• CellCycleProcess (because it is regulated by a FunctionY, and also a
• MetabolicProcess (because it is regulated by a FunctionX because this is a superclass of FunctionY),

but nothing can be both a CellCycleProcess and a MetabolicProcess. Hence nothing can be a FunctionY and regulates some Thing.

Hence all will remain fine until I add something that says there are instances of FunctionY – either via an existential restriction on FunctionY for some cell cycle process or some individual that asserts a fact about FunctionY regulating something. Of course, this may never happen – the patterns may dictate no existentials and individuals may never be generated. The ontology would remain coherent, but have potential glitches.

There’s another nice example of trivial satisfiability in

 Person and hasPet only (Unicorn and hasColour some Pink)

is satisfied by a Person with no pets at all. the axiom is saying that if the person had a pet, then it would have to be a pink unicorn, but seeing as it hasn’t, it still complies with the axiom. In the same way, the author is a member of the class of people that only have children that are Nobel prize winners (the author has no children).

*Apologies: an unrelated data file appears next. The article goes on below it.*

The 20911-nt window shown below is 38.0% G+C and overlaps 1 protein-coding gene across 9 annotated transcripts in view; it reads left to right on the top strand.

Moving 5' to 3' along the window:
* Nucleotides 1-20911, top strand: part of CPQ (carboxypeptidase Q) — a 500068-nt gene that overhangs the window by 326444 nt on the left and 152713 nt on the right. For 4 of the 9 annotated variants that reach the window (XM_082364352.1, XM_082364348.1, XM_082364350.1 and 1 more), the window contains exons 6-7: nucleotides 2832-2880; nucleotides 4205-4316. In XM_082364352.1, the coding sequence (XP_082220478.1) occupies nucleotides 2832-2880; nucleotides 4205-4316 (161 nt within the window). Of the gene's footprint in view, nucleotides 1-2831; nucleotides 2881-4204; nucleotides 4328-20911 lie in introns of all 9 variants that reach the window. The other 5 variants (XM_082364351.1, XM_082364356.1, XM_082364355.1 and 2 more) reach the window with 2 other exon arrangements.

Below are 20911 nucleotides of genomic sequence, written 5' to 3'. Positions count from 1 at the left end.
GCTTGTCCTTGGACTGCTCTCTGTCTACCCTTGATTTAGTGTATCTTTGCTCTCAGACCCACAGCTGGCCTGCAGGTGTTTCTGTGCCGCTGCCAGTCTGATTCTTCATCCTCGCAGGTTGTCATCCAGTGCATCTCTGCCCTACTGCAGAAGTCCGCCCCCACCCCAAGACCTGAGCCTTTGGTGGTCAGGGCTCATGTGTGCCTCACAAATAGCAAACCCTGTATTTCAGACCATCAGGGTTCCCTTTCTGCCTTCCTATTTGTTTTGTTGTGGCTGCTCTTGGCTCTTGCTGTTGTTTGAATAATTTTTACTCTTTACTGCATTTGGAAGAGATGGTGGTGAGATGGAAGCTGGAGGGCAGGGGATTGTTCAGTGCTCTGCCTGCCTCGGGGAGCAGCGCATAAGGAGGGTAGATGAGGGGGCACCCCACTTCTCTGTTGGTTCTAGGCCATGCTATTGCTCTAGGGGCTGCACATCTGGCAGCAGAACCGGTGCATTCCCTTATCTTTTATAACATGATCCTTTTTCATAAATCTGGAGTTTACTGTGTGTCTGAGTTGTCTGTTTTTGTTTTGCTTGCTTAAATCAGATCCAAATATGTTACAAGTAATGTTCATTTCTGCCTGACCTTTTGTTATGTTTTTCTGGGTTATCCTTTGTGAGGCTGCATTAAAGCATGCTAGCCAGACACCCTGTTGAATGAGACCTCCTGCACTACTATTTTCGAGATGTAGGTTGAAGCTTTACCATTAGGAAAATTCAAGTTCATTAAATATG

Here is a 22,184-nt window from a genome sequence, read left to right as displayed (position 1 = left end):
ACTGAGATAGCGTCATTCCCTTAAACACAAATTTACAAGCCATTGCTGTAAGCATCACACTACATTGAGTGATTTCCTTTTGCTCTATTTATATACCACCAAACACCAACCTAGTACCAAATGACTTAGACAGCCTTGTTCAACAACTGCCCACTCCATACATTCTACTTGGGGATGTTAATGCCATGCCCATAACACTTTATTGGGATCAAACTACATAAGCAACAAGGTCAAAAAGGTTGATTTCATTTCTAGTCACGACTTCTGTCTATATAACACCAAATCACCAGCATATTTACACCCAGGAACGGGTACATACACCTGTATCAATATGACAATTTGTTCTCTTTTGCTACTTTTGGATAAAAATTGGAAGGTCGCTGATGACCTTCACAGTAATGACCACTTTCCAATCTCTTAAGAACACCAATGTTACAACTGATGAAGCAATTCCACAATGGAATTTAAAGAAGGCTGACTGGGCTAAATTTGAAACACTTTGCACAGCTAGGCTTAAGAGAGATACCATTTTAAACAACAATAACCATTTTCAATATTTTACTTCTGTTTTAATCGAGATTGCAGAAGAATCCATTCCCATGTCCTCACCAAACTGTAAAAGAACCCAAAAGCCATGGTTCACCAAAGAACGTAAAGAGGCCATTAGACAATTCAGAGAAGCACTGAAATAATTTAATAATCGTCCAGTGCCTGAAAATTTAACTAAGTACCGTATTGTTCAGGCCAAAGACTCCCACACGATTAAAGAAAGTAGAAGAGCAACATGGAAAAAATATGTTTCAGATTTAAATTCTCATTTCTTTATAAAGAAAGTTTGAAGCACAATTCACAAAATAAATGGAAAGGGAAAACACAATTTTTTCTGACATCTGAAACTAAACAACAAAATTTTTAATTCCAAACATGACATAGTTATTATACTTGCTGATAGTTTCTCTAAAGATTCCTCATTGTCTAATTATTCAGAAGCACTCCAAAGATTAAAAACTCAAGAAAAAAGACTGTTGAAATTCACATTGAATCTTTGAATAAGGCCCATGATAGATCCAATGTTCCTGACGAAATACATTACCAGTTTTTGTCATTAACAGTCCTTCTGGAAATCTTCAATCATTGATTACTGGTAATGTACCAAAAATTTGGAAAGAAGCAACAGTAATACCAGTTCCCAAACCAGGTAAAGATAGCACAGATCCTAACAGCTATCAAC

## Should I be worried?

Sort of: the issue is that there is no way of checking the validity of trivially satisfiable axioms and classes without saying something exists. One either has to bite the bullet and say something that is a little untrue (such as all gene products participate in a process) or one has to have some testing regime that takes the trivaly satisfiable axiom and automatically generates the existential equivalent, runs the reasoner, generates a report, etc. without the existential axiom ever actually being in the ontology.

It may be that this sort of axiom is a risk you’re prepared to take, but it should be done knowingly.